Live business news from Augusta

It's no secret that a lot of business gets done on the golf course. Couple that with The Masters tournament in Augusta, Georgia and you're bound to get some movers and shakers in town. No doubt that's why one of our broadcast clients, Bloomberg News, decided to make a visit to Augusta and asked Forrester Media to once again provide crews, cameras and uplink for 3 days of live coverage from a private club just outside the gates of Augusta National.


We started each day at 3:00AM to prepare the outdoor set for the anchors who hosted the 2-hour morning show from the Azalea Club.


While we usually have potted plants brought in for background props, we didn't have to do that for this event. The pink azaleas were in bloom and bordered the artificial putting green where our talent was seated.


The three-camera images were fed live to New York where they were switched into the show. We downlinked both programming and teleprompters for the two anchors.


The set was lit with two 1200-watt HMI's, 2 400-watt HMI's and 2 200-watt HMI's along with some smaller Arri fixtures that had CTB gel applied to them to match the daylight-balanced HMI's.


To keep the light just right during the pre-dawn hours, the spill from the lights is controlled by a variety of scrims, flags and diffusion material.

The end result? A successful set of live shots and shows each day culminating with an interview with golfing legend Gary Player, also known as the 'Black Knight' who played in The Masters 52 times, winning three of the tournaments. Here's my view from behind the lens just prior to the live shot with Mr. Player.



A visit to Embarrass, MN with The Weather Channel

If you are a fan of The Weather Channel (one of our long-time clients), you may remember a fun-hearted competition between International Falls, MN and Embarrass, MN. It was a challenge to International Falls long held title of 'Icebox of the Nation' - a title I'm not sure I'd exactly desire, but nonetheless, a challenge.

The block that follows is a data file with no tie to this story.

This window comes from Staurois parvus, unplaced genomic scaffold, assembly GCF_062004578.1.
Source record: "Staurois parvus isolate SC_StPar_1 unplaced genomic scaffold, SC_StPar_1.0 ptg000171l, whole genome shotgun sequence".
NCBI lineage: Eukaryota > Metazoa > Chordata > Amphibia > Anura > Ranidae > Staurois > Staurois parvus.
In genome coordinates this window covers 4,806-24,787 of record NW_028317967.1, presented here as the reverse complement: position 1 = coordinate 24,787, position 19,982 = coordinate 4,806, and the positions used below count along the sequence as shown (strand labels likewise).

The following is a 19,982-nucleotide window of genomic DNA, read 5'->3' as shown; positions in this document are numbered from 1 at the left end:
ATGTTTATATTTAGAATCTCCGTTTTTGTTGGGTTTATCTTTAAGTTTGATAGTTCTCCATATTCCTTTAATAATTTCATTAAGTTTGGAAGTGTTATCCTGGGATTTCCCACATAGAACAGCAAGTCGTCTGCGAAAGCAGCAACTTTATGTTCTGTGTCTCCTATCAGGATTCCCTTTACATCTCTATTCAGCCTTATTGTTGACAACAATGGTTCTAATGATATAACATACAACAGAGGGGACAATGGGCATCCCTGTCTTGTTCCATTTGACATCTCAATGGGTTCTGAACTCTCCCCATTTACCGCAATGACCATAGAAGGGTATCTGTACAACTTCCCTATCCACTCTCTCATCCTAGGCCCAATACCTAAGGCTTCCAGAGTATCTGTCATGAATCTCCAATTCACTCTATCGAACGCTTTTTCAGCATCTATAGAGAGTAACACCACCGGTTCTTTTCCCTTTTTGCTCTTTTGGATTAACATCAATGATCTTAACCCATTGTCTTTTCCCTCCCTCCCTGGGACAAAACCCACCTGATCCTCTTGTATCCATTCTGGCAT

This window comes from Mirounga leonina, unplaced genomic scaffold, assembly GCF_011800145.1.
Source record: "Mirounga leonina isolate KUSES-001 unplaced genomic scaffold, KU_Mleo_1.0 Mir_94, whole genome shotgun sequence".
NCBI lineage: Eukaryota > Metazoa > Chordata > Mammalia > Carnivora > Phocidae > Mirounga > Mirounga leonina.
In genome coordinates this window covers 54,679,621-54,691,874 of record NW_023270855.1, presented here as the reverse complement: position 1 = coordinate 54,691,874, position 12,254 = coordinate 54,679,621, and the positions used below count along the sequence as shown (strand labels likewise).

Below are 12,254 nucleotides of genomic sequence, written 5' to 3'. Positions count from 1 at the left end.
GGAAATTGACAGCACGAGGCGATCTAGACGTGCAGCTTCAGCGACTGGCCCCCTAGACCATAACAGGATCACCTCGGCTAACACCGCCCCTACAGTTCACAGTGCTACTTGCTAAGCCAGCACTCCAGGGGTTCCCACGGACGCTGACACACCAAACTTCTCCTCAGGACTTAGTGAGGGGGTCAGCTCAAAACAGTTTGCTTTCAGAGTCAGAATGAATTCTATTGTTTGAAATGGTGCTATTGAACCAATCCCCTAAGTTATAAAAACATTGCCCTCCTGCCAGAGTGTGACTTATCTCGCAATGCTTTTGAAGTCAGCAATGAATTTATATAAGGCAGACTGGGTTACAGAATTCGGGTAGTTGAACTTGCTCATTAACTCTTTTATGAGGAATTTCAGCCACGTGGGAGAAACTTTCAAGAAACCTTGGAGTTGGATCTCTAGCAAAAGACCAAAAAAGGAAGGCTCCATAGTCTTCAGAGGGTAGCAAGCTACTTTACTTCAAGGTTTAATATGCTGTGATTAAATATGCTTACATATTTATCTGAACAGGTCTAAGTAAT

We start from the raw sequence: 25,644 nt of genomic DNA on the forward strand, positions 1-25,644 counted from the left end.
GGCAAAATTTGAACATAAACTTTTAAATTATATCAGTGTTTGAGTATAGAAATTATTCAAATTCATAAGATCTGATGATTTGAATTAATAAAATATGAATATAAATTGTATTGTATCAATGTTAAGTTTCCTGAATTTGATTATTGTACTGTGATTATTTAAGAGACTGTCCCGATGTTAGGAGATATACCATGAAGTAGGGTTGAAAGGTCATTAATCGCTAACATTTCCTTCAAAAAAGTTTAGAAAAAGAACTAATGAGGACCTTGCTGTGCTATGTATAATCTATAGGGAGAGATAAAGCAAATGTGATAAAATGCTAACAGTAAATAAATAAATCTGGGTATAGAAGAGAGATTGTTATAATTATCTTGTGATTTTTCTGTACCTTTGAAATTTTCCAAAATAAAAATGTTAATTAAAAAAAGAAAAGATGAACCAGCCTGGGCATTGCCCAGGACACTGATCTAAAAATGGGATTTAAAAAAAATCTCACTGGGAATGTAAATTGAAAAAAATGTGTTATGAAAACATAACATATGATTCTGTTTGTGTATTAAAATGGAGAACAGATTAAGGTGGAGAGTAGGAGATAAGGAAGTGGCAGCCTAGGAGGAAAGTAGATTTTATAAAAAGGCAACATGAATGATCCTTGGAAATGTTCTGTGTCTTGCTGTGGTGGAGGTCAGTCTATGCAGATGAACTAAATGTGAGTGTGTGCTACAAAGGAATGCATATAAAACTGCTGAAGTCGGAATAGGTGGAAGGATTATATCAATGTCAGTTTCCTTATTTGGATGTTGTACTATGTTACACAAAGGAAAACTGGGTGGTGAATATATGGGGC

It was almost obligatory for The Weather Channel to cover this challenge, so I traveled to International Falls with Producer Michelle Birnbaum and Meteorologist Stephanie Abrams for a few days to try determine the winner. All I can tell you is that this native Floridian was freezing the entire visit.

The photo above pretty well captures the essence of our visit - freezing temperatures. That doesn't stop the locals from enjoying Ice Box Days each January. Hardy locals brave bone-chilling temperatures for some outdoor activities, which fortunately for me, included a nearby bonfire.


While temperatures might indiciate Embarrass is a bit colder than International Falls, my thin blood couldn't tell the difference. It was simply COLD!

The Weather Channel - a decade later

It occurred to me a few days ago that I've been freelancing for The Weather Channel for a decade. It was May of 1999 that I shot my first piece of video that aired on Weather Center. In August of 1999, the Assignment Desk called me to send me out with Meteorologist Jim Cantore to cover Hurricane Dennis from Wrightsville Beach, NC. It's funny how I can still remember details from that assignment and somewhere around here I probably still have some pictures of me that a visitor took and sent me.